How BookTok makes money

From Vox:

Walk into a Barnes & Noble these days, and you’ll see a peculiar sight. Instead of Barnes & Noble branding everywhere, there’s BookTok branding everywhere.

Tables of books emblazoned with BookTok signs, pushing the books that are popularly recommended on TikTok’s reading community. A little reading journal for sale titled BookTok Made Me Read It. A special display just for Colleen Hoover, who went from indie romance author to queen of the bestseller list after blowing up on BookTok. There’s a little sign over her name that says “BookTok.”

Loosely speaking, BookTok is a community of people on TikTok who focus all their content on books. They pan their cameras across shelves of beautiful hardcovers, analyze the tropes of their favorite genres, recommend their favorite books, record themselves throwing their favorite books across the room in a fury of emotional overwhelm. The stereotype is that BookTokers lean young and emotional, but as users are quick to point out, the community is huge. Search the #BookTok tag long enough, and you’re bound to find a BookToker who talks about books that appeal to you.

What all BookTokers have in common is that they are a hot commodity. Barnes & Noble is leaning so hard into the BookTok angle right now because, simply put, BookTok sells books. It’s one of the only things that does.

“It’s one of the strongest drivers that we’ve seen in the US market in the last couple of years. It is the only area of the market right now with very strong growth,” says Kristen McLean, the primary industry analyst for books at the industry tracker Circana BookScan. “When I look at the data, there’s no other area of the US publishing market that we can pin that’s seeing that level of year-over-year growth right now. That’s the third year of growth for these authors.”

During lockdown, as Americans with extra time on their hands began picking up books to keep themselves busy, the US book market grew at unprecedented rates. The post-vaccine market appears to have corrected itself. Before the pandemic, it was common for the US book market to grow at rates of 3 or 4 percent. From 2019 to 2021, it grew 21 percent. In the first three months of 2023, according to Circana, it has declined 1 percent — except for the authors whose books blew up on BookTok. So far this year, they’re seeing an increase of 43 percent over their 2022 sales figures.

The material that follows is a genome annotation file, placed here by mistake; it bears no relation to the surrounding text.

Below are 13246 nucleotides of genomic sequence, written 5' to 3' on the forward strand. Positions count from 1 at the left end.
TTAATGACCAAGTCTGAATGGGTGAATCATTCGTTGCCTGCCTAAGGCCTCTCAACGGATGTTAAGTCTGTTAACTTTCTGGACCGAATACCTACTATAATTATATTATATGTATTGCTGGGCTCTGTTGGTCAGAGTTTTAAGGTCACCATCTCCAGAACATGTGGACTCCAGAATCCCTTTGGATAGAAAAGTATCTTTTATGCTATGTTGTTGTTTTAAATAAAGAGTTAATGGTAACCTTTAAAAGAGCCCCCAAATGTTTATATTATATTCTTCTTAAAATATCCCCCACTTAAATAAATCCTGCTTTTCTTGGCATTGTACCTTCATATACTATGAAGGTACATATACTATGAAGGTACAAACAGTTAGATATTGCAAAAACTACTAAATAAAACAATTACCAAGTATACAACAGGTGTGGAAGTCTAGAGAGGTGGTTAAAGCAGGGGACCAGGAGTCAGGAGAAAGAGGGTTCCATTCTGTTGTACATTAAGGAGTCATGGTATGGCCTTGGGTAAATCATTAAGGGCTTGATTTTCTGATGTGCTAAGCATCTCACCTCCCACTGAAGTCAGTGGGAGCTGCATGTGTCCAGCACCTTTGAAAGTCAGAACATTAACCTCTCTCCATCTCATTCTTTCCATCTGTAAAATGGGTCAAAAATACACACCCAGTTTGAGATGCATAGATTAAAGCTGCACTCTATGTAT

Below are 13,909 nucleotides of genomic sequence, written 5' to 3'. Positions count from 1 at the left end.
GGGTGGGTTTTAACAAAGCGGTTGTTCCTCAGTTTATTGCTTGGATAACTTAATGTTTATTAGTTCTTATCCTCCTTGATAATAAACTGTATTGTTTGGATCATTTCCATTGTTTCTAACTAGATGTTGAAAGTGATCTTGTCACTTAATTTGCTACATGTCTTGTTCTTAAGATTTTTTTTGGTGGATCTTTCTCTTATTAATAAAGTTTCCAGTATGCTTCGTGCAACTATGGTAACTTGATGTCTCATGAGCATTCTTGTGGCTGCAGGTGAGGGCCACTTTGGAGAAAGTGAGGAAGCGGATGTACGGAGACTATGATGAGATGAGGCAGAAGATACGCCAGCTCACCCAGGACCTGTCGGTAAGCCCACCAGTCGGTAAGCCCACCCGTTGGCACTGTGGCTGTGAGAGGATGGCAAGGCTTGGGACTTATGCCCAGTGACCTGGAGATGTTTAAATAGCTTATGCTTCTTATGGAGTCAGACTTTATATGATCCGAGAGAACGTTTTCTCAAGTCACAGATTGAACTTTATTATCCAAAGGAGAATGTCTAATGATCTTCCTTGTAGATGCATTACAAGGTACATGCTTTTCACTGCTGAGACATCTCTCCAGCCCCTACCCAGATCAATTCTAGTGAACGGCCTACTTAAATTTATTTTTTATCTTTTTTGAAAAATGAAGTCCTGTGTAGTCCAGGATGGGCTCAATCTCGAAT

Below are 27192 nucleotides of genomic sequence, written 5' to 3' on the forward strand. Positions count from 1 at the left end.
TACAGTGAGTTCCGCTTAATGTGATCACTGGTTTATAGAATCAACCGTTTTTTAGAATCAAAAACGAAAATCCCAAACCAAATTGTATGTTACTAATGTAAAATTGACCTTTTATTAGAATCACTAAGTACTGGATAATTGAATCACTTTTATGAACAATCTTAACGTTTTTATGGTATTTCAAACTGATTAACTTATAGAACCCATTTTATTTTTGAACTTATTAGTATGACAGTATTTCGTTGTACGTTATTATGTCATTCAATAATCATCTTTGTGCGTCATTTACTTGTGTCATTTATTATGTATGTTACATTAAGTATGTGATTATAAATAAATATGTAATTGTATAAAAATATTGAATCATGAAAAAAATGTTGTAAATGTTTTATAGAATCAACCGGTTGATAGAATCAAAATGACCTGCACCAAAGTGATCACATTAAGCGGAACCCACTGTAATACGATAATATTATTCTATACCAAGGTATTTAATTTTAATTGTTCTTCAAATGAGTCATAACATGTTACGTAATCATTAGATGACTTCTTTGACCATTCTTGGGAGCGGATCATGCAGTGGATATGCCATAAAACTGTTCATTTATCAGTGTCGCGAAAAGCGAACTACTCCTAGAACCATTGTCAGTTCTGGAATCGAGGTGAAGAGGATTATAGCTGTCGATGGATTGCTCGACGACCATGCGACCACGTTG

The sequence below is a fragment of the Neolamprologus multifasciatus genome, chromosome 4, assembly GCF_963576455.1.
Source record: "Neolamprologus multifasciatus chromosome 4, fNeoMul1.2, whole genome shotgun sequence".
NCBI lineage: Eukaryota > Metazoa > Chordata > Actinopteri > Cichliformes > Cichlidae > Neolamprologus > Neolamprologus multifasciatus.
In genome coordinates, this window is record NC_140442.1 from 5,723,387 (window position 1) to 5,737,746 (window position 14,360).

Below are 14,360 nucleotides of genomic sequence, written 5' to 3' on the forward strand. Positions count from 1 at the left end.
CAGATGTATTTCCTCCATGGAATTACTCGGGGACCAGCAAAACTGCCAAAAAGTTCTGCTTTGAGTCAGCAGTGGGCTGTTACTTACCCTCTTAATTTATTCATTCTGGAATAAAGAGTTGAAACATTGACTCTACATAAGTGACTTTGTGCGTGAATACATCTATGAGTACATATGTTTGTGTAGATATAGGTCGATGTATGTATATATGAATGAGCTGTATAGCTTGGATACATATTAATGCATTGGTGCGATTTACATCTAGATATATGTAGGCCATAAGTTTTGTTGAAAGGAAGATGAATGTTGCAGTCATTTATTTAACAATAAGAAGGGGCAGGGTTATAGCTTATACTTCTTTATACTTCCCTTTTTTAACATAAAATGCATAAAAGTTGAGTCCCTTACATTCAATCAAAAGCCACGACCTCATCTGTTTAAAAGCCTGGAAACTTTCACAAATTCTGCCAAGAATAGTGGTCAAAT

In a market where it’s notoriously difficult for anyone to make a living, BookTok is helping a select few people make a whole lot of money. That state of affairs raises a surprisingly knotty question: How much of that cash is making its way back to the creators who made the videos that are generating all of these book sales in the first place? And how is it getting to them?

Link to the rest at Vox

Here’s an example of a BookTok feed (PG hopes it only plays audio when you’re on this post of TPV.)

You may have to click on the speaker icon to hear the soundtrack.

https://www.tiktok.com/@gemmaconway10/video/7154747944858569989?lang=en&q=booktok&t=1679935980387

2 thoughts on “How BookTok makes money”

  1. Apparently some of the ‘monetizing’ is the fees paid to the more successful influencers for them to take on your book for one of their pushes.

    You might as well go spend real money signing up with a successful (and expensive) PR agency.

    Unless you’re content to play the lottery, hoping to be discovered – while knowing that the rate of true discovery drops with every payment to the vlogger.

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